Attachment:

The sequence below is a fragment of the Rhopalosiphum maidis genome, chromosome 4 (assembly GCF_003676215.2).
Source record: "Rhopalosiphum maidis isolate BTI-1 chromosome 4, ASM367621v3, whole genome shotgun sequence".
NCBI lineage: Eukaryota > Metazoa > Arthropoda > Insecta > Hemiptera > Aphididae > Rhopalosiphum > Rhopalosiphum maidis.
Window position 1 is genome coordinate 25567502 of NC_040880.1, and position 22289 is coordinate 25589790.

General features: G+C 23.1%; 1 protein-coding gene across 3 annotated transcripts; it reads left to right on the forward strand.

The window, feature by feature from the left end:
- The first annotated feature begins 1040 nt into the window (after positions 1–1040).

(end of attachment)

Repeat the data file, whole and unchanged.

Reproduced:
The sequence below is a fragment of the Rhopalosiphum maidis genome, chromosome 4 (assembly GCF_003676215.2).
Source record: "Rhopalosiphum maidis isolate BTI-1 chromosome 4, ASM367621v3, whole genome shotgun sequence".
NCBI lineage: Eukaryota > Metazoa > Arthropoda > Insecta > Hemiptera > Aphididae > Rhopalosiphum > Rhopalosiphum maidis.
Window position 1 is genome coordinate 25567502 of NC_040880.1, and position 22289 is coordinate 25589790.

General features: G+C 23.1%; 1 protein-coding gene across 3 annotated transcripts; it reads left to right on the forward strand.

The window, feature by feature from the left end:
- The first annotated feature begins 1040 nt into the window (after positions 1–1040).